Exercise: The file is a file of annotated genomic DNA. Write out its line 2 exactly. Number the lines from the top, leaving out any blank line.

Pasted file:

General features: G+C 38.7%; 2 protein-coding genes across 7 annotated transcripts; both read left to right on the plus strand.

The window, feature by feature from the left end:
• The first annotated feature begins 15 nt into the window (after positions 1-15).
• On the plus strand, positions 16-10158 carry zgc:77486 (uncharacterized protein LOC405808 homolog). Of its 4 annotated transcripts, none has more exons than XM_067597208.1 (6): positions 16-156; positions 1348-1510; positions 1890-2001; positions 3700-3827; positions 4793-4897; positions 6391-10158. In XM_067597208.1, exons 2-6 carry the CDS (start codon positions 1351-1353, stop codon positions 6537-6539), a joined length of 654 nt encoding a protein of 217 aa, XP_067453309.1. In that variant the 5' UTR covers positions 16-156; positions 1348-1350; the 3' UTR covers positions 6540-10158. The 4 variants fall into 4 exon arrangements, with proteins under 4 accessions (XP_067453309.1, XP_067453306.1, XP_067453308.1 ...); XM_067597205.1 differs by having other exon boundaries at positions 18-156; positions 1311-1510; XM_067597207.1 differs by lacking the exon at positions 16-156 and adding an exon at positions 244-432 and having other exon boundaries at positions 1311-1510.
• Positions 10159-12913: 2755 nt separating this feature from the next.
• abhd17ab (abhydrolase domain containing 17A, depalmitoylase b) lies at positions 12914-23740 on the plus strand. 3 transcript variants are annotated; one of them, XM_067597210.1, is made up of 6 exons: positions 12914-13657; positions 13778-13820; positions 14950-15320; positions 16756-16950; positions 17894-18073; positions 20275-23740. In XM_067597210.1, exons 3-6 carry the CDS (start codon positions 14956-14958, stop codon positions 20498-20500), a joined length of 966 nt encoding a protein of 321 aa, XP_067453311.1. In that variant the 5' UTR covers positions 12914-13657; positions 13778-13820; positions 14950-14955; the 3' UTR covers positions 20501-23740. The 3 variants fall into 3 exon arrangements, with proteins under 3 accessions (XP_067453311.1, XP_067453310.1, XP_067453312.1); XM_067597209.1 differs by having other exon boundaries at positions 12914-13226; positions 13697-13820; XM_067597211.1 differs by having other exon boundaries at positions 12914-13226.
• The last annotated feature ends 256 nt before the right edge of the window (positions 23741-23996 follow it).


The window, feature by feature from the left end: